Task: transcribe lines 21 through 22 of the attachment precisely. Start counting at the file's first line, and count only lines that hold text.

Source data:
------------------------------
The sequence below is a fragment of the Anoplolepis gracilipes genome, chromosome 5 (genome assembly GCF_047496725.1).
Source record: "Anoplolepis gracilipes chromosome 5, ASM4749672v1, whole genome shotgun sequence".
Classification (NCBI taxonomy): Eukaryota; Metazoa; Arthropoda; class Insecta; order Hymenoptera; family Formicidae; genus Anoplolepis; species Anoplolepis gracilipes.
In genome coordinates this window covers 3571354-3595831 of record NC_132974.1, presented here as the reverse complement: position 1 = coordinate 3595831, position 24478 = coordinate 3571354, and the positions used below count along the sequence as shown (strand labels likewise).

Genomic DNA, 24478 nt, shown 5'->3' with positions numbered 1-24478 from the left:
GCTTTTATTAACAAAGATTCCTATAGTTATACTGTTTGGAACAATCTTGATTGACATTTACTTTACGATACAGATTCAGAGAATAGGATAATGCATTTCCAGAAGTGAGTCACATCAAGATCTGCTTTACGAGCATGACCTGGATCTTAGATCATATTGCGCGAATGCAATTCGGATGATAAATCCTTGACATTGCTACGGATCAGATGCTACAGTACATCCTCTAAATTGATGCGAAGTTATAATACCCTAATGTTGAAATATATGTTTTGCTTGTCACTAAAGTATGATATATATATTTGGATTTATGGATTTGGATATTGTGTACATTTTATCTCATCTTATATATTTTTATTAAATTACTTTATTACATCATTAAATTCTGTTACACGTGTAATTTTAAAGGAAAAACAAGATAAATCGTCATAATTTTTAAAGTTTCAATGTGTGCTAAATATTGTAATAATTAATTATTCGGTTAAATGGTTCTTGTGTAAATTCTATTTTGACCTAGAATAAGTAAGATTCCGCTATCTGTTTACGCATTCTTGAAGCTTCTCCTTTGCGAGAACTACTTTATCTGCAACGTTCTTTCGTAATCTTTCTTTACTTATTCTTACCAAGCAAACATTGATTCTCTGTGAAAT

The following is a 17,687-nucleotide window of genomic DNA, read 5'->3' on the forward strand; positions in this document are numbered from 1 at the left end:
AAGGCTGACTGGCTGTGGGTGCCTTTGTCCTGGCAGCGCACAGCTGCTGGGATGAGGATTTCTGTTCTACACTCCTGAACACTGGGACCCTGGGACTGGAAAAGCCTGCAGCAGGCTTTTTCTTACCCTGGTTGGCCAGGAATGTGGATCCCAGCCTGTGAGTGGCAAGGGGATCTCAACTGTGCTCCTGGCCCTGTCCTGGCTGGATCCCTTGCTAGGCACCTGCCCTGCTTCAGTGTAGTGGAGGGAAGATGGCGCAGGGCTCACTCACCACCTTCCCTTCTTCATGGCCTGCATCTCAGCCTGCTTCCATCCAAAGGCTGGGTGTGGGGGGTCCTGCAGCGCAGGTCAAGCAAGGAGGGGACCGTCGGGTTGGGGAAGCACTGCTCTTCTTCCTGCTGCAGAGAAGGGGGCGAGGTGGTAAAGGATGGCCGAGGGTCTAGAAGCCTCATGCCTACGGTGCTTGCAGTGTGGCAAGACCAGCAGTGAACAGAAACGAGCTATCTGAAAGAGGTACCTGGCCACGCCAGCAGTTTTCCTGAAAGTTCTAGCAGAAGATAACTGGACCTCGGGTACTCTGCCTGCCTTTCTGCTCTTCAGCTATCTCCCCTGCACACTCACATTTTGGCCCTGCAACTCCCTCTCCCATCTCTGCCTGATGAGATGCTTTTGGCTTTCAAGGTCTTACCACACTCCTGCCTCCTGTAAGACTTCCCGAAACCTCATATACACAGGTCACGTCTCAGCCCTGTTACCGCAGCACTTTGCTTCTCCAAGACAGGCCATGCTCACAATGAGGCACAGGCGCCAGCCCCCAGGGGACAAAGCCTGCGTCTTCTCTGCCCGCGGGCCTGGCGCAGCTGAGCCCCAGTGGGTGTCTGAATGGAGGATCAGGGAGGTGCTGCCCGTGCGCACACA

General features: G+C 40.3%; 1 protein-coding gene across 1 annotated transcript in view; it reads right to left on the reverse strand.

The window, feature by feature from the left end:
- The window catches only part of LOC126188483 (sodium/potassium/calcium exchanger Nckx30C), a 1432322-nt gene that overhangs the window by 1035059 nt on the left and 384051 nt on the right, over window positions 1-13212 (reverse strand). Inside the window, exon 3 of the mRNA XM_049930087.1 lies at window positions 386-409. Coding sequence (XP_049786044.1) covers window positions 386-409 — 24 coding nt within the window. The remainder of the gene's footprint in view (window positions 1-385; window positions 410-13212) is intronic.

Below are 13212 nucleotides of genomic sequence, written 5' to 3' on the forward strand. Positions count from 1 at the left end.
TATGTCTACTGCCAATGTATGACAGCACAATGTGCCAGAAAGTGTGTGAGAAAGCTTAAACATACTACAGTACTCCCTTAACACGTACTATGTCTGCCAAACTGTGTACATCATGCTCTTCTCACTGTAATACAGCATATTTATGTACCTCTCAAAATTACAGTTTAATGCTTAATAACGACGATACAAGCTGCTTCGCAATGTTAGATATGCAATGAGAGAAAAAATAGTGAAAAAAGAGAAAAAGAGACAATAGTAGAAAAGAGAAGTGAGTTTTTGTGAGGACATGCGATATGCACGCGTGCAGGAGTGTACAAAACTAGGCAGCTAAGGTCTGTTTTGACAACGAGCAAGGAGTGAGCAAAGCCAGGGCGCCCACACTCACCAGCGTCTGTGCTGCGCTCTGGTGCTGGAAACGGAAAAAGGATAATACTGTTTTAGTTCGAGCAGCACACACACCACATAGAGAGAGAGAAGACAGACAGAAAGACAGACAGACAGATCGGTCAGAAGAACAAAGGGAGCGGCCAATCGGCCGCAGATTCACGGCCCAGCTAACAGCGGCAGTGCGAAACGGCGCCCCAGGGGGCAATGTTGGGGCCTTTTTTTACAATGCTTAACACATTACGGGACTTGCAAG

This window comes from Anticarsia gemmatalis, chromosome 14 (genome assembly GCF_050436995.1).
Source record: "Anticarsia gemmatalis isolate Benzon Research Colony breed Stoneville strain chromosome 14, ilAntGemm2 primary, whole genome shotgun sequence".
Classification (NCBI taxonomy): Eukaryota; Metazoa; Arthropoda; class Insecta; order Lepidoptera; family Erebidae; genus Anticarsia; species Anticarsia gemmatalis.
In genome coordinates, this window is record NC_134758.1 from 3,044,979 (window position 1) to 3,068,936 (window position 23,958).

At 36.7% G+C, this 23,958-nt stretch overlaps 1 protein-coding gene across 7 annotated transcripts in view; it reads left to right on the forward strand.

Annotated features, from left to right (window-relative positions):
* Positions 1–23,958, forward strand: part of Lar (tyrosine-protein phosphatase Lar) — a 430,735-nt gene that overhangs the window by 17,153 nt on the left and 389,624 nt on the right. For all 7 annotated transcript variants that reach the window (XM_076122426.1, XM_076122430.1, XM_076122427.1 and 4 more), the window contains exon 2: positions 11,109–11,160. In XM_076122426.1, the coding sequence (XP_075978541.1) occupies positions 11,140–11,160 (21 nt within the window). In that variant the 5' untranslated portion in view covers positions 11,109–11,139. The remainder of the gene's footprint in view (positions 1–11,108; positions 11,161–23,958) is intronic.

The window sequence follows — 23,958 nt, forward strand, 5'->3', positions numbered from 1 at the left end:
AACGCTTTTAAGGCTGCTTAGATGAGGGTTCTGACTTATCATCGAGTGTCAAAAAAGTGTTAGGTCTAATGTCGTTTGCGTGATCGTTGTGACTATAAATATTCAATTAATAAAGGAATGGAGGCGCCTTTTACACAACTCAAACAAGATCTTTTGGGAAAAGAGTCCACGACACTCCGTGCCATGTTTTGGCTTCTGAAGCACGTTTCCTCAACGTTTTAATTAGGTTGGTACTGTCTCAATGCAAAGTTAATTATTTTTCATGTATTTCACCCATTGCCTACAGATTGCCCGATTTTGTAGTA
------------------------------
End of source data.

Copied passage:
The window sequence follows — 23,958 nt, forward strand, 5'->3', positions numbered from 1 at the left end:
AACGCTTTTAAGGCTGCTTAGATGAGGGTTCTGACTTATCATCGAGTGTCAAAAAAGTGTTAGGTCTAATGTCGTTTGCGTGATCGTTGTGACTATAAATATTCAATTAATAAAGGAATGGAGGCGCCTTTTACACAACTCAAACAAGATCTTTTGGGAAAAGAGTCCACGACACTCCGTGCCATGTTTTGGCTTCTGAAGCACGTTTCCTCAACGTTTTAATTAGGTTGGTACTGTCTCAATGCAAAGTTAATTATTTTTCATGTATTTCACCCATTGCCTACAGATTGCCCGATTTTGTAGTA